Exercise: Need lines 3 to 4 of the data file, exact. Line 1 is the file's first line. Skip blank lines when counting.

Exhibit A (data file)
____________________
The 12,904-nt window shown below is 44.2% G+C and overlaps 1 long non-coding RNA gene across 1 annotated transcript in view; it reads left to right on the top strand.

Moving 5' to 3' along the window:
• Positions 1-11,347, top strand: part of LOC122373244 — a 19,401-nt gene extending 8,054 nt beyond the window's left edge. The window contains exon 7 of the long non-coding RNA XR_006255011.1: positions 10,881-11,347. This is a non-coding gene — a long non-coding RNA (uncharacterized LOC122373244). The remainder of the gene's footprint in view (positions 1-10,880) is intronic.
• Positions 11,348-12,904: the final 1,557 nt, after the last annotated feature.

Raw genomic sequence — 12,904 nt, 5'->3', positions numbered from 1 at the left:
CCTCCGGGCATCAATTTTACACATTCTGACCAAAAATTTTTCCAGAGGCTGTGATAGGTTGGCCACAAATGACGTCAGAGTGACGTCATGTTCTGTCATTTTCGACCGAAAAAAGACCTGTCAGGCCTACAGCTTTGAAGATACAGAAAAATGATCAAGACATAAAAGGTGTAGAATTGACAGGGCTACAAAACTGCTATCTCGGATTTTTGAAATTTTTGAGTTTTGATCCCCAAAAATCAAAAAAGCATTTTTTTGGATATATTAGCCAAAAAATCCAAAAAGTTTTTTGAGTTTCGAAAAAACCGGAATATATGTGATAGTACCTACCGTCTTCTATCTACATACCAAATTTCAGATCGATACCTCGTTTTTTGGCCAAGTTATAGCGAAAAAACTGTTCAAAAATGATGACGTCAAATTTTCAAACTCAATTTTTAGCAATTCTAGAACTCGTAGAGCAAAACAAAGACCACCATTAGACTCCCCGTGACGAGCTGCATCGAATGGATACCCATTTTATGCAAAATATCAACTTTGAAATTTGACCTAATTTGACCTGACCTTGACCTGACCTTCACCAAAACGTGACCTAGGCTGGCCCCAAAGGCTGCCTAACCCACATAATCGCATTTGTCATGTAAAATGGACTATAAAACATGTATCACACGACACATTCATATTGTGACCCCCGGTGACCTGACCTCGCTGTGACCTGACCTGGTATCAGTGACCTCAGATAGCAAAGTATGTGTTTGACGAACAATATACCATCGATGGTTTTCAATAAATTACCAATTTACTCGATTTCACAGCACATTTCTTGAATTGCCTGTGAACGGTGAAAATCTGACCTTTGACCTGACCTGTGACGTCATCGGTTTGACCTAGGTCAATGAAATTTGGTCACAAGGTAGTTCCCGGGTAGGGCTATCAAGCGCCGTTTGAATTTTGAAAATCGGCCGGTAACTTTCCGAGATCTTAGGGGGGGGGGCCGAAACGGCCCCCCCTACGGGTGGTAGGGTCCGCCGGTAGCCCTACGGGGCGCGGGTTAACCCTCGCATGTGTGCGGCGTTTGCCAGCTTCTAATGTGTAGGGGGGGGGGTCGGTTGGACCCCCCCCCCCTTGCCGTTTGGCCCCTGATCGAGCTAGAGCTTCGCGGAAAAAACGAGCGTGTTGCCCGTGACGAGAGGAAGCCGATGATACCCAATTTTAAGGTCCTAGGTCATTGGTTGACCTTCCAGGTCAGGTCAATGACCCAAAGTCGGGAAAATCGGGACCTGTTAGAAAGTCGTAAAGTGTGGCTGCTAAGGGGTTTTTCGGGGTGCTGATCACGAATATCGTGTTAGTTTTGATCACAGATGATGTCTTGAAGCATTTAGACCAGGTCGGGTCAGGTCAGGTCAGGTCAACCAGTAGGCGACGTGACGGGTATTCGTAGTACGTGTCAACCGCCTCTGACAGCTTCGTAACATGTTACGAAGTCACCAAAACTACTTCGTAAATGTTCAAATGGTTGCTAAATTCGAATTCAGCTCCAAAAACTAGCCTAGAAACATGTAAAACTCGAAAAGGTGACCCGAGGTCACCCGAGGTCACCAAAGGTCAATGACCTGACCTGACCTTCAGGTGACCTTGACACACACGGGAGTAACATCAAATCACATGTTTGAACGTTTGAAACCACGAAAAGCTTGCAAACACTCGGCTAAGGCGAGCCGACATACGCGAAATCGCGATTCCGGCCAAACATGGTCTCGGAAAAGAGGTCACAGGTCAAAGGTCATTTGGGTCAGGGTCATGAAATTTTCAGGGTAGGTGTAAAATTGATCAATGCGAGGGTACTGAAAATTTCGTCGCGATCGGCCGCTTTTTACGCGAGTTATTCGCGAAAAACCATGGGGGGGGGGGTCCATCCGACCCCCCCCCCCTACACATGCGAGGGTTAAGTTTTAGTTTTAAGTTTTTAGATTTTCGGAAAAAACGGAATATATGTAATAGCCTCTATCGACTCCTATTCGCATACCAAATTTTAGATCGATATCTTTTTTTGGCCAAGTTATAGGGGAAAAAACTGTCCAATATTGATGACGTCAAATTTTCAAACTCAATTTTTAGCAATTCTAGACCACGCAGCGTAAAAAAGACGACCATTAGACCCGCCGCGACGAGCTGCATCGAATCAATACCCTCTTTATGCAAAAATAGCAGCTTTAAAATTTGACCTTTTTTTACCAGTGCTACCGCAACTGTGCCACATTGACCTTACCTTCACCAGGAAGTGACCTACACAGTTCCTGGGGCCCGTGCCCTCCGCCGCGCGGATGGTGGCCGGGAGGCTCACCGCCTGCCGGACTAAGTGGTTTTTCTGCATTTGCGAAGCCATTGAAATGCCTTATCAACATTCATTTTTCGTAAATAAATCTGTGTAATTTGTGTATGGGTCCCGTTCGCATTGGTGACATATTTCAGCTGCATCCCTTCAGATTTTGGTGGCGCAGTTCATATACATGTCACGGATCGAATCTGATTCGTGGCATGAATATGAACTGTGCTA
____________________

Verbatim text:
• Positions 1-11,347, top strand: part of LOC122373244 — a 19,401-nt gene extending 8,054 nt beyond the window's left edge. The window contains exon 7 of the long non-coding RNA XR_006255011.1: positions 10,881-11,347. This is a non-coding gene — a long non-coding RNA (uncharacterized LOC122373244). The remainder of the gene's footprint in view (positions 1-10,880) is intronic.
• Positions 11,348-12,904: the final 1,557 nt, after the last annotated feature.